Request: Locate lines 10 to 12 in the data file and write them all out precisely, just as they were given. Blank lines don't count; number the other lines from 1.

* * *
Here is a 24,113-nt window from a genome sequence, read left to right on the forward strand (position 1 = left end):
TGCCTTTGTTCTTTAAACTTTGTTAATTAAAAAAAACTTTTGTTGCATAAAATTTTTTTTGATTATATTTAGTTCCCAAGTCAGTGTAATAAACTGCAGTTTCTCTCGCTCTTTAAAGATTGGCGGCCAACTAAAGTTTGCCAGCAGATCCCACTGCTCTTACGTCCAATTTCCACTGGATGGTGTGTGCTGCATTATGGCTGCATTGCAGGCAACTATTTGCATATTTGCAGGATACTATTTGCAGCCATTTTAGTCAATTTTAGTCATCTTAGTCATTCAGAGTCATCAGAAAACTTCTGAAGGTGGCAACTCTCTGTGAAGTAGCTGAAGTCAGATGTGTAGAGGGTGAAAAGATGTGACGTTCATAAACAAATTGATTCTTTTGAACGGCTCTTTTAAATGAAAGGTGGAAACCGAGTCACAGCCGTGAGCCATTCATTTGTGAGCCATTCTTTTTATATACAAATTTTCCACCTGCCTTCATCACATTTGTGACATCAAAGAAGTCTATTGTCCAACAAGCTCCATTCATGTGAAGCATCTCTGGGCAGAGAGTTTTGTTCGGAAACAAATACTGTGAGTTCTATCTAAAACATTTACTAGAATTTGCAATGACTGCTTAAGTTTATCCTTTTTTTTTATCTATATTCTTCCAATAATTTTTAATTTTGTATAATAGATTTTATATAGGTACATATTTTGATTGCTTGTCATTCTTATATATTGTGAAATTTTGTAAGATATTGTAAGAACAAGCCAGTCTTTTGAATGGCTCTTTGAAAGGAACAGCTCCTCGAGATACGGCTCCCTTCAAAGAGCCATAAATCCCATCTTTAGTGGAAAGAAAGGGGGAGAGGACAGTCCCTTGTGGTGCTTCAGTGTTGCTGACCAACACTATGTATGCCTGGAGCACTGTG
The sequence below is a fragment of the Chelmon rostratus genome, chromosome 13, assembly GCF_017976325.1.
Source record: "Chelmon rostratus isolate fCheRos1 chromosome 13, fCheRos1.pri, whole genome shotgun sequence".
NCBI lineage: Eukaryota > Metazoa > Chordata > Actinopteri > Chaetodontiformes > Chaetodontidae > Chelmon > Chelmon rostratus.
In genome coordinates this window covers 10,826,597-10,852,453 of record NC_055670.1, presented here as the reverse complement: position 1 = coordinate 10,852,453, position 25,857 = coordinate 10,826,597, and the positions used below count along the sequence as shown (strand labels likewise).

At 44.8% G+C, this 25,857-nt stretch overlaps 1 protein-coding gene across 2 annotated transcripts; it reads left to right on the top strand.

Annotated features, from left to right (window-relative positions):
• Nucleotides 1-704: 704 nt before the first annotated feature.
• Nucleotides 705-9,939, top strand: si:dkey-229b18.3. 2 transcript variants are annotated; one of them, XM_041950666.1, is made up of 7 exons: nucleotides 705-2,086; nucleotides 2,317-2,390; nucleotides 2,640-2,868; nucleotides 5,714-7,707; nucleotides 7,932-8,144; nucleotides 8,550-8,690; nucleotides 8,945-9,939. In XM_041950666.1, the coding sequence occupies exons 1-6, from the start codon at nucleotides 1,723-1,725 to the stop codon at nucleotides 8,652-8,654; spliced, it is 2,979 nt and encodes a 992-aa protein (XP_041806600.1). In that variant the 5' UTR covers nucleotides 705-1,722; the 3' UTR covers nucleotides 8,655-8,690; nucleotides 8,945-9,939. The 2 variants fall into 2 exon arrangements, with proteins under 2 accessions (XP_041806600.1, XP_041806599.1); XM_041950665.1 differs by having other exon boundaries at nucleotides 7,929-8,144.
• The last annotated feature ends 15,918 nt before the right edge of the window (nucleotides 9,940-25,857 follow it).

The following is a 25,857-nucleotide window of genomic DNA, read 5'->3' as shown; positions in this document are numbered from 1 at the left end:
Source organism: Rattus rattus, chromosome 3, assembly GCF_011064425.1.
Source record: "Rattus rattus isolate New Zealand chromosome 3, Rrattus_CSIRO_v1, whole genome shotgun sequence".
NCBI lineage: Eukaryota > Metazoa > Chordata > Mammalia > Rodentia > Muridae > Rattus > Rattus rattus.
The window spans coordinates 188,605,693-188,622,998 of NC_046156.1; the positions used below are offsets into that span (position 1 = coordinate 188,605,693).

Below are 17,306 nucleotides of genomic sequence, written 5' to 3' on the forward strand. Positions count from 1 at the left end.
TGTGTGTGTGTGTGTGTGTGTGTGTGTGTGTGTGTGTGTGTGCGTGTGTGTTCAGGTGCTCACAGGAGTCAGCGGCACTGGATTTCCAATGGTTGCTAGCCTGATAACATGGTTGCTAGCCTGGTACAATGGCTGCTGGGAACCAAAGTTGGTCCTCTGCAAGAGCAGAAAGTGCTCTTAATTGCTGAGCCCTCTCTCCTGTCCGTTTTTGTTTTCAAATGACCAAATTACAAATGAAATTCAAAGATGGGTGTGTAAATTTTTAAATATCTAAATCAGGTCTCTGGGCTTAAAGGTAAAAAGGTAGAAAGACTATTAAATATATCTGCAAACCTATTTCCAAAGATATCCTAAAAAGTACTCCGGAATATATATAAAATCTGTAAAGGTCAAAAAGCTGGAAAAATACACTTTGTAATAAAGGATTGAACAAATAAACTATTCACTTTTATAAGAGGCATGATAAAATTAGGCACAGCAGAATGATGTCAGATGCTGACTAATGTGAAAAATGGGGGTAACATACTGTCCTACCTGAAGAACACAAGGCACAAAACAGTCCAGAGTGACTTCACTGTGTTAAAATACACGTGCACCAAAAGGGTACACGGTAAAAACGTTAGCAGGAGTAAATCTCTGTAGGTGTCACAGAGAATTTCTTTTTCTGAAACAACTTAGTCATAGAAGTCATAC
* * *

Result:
• Nucleotides 705-9,939, top strand: si:dkey-229b18.3. 2 transcript variants are annotated; one of them, XM_041950666.1, is made up of 7 exons: nucleotides 705-2,086; nucleotides 2,317-2,390; nucleotides 2,640-2,868; nucleotides 5,714-7,707; nucleotides 7,932-8,144; nucleotides 8,550-8,690; nucleotides 8,945-9,939. In XM_041950666.1, the coding sequence occupies exons 1-6, from the start codon at nucleotides 1,723-1,725 to the stop codon at nucleotides 8,652-8,654; spliced, it is 2,979 nt and encodes a 992-aa protein (XP_041806600.1). In that variant the 5' UTR covers nucleotides 705-1,722; the 3' UTR covers nucleotides 8,655-8,690; nucleotides 8,945-9,939. The 2 variants fall into 2 exon arrangements, with proteins under 2 accessions (XP_041806600.1, XP_041806599.1); XM_041950665.1 differs by having other exon boundaries at nucleotides 7,929-8,144.
• The last annotated feature ends 15,918 nt before the right edge of the window (nucleotides 9,940-25,857 follow it).

The following is a 25,857-nucleotide window of genomic DNA, read 5'->3' as shown; positions in this document are numbered from 1 at the left end: